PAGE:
I'm happy to say that the diocesan synods of Leicester and Salisbury [UPDATE: and Rochester and Portsmouth] have voted against the proposed Anglican Covenant, the latter in spite of, or perhaps because of, an exceptionally double-minded address by Bishop Graham Kings. I read his speech before hearing about the result of the vote, but found it an astonishing example of the kind of ideological blindness I referred to in my previous thought for the day.
I say this because I would like to think the half-truths and outright misrepresentations in this address were the result of self-deception rather than a desire to deceive. However, a statement such as
The Anglican Communion Covenant – and the full title is very important for ‘Communion’ is at its centre – is the proposal backed by the Archbishop of Canterbury, the Lambeth Conference, the Primates’ Meeting and the Anglican Consultative Council. This is considerable backing and should not be dismissed today ‘unadvisedly, lightly or wantonly’, to use words from the Book of Common Prayer Marriage service. Sadly, some of the dismissal of it has been along those lines. I suggest it should be accepted ‘reverently, discreetly, advisedly, soberly and in the fear of God’.can hardly bear the standard of truth, since the proposed Covenant was not, for instance, available for review by the Lambeth Conference, and the extent to which the current draft is "backed" by anyone other than the Archbishop is surely open to question. It can fairly be said that all of the above approved the idea of a Covenant, but Bishop K here implies that the current proposal is their dish of tea. There is also some deeply revisionist history about the ordination of women, particularly omitting the disuasions from their ordination to the episcopate. I perhaps need say little more about using the analogy to the marriage service for something many recognize as a pre-nuptial agreement with dissolution clauses built in!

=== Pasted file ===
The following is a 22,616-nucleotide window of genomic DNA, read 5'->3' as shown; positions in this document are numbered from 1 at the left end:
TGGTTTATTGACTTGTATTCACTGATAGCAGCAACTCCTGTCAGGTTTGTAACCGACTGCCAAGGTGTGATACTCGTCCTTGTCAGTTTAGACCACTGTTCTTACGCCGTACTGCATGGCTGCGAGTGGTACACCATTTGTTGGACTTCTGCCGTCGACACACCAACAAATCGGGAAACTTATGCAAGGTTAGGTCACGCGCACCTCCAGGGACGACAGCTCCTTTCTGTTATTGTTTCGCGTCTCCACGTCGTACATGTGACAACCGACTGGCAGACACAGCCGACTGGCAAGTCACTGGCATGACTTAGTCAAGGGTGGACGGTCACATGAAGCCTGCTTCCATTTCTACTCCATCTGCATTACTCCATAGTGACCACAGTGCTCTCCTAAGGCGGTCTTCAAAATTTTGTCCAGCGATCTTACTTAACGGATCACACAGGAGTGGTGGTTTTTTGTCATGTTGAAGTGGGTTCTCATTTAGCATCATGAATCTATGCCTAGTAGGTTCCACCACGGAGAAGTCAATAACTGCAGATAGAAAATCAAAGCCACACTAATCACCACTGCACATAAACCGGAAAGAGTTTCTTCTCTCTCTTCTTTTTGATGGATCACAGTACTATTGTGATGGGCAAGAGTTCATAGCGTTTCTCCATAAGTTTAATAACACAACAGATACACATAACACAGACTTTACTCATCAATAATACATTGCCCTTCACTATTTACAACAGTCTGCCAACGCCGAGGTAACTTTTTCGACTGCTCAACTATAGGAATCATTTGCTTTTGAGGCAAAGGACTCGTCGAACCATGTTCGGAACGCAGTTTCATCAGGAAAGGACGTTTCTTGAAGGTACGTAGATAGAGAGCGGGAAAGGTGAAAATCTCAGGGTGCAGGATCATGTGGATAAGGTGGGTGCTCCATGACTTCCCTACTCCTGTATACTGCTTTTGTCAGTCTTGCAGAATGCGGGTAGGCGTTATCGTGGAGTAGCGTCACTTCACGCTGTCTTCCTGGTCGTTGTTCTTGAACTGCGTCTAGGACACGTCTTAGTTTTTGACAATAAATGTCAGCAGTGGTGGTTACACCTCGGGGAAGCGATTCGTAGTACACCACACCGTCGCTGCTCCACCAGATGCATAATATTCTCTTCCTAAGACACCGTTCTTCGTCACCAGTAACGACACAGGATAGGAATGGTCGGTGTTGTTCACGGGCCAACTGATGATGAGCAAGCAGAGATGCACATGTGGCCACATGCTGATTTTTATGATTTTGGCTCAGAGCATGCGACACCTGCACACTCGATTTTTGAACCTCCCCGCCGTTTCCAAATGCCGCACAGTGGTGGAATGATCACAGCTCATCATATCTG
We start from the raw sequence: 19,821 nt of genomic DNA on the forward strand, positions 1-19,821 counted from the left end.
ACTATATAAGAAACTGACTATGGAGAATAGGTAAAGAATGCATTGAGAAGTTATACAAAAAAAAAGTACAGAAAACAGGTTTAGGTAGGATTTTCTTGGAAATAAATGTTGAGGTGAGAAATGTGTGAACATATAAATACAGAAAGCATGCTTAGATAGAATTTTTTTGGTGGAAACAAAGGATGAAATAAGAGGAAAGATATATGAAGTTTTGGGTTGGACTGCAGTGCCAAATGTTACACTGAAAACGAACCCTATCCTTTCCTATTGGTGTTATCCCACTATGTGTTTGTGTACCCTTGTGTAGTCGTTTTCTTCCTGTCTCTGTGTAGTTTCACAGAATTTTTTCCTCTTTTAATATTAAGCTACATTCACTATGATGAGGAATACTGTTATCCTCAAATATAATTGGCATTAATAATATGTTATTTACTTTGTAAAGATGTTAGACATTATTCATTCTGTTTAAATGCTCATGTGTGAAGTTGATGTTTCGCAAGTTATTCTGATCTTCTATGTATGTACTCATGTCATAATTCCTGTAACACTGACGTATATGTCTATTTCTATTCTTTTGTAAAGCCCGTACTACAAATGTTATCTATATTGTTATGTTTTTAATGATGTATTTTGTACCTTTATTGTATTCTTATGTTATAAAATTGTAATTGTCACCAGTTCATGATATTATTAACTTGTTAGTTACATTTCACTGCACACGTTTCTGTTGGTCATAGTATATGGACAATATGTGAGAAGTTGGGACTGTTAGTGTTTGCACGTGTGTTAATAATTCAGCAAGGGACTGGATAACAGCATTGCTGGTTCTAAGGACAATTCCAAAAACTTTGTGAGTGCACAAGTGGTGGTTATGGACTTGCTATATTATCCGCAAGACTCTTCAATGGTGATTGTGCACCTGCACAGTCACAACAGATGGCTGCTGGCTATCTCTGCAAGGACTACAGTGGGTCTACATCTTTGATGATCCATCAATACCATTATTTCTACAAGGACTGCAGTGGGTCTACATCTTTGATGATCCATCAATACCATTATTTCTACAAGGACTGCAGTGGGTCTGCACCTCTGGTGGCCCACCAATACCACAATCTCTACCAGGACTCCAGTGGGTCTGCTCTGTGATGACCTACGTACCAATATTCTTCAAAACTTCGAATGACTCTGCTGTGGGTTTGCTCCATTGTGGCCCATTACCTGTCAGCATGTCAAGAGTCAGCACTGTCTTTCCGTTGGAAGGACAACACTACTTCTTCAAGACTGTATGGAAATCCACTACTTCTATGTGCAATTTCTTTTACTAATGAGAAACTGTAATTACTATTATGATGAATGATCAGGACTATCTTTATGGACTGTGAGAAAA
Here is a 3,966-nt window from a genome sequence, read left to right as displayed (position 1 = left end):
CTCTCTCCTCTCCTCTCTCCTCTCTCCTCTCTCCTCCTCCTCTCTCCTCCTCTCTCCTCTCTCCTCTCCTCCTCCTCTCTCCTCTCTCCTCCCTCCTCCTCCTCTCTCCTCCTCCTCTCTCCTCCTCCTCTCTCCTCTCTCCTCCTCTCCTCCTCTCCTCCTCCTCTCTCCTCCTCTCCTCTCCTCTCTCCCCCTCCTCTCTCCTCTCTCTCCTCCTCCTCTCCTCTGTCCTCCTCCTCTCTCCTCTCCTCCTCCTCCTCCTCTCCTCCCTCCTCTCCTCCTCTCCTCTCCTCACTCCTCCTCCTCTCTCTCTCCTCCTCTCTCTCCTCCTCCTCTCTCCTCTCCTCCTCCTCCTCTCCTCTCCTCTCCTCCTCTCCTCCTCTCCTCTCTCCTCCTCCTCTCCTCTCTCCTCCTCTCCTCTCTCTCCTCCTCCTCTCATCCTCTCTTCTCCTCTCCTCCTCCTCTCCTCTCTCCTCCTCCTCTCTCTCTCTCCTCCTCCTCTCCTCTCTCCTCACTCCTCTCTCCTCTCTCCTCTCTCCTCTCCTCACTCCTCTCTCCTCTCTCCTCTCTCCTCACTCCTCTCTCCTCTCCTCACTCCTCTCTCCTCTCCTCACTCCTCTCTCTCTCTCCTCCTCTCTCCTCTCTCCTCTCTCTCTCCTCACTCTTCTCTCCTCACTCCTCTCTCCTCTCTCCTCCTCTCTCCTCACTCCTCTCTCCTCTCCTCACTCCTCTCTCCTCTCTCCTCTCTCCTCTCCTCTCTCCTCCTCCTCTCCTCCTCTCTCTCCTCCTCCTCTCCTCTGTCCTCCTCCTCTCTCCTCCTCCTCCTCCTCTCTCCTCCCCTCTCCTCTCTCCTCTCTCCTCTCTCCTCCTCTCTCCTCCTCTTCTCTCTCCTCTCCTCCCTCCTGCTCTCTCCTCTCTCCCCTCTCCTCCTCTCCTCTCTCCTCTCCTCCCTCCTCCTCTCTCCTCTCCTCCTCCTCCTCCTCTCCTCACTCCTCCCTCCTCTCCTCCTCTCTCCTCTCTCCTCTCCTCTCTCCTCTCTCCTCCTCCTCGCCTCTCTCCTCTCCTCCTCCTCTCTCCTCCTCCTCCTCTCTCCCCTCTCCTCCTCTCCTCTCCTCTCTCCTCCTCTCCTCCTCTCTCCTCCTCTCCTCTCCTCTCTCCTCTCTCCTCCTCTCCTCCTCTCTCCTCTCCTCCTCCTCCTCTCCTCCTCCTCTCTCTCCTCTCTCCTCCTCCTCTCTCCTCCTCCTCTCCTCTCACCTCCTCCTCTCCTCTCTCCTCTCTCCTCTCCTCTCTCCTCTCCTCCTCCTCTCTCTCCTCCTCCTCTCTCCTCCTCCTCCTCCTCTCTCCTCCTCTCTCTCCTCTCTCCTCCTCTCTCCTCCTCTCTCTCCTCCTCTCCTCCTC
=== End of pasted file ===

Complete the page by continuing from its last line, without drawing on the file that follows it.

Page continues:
Then there's that ironic urging of heeding Deanery Synods in favor of the Covenant, and voting for it so that the General Synod, rather than the Diocesan Synods (such as he's actually addressing, and to which it was referred), can be the final arbiter. This odd leap-frogging of authority is a phenomenon I've long noted in Covenant advocates -- every other level of authority is appealed to, so that dioceses and the world-wide communion are imbued with ecclesial reality, but the maligned "national or provincial church" is seen as a kind of legal fiction. I think ultimately, like water, ideologues want to seek the level where they think they will succeed, regardless of any intrinsic logic of authority.
In any case, it is reported that the two dioceses named above have turned it down, and Salisbury by a substantial majority: House of Laity: 19 for; 27 against; 0 abstensions.House of Clergy: 11 for; 20 against; 2 abstensions.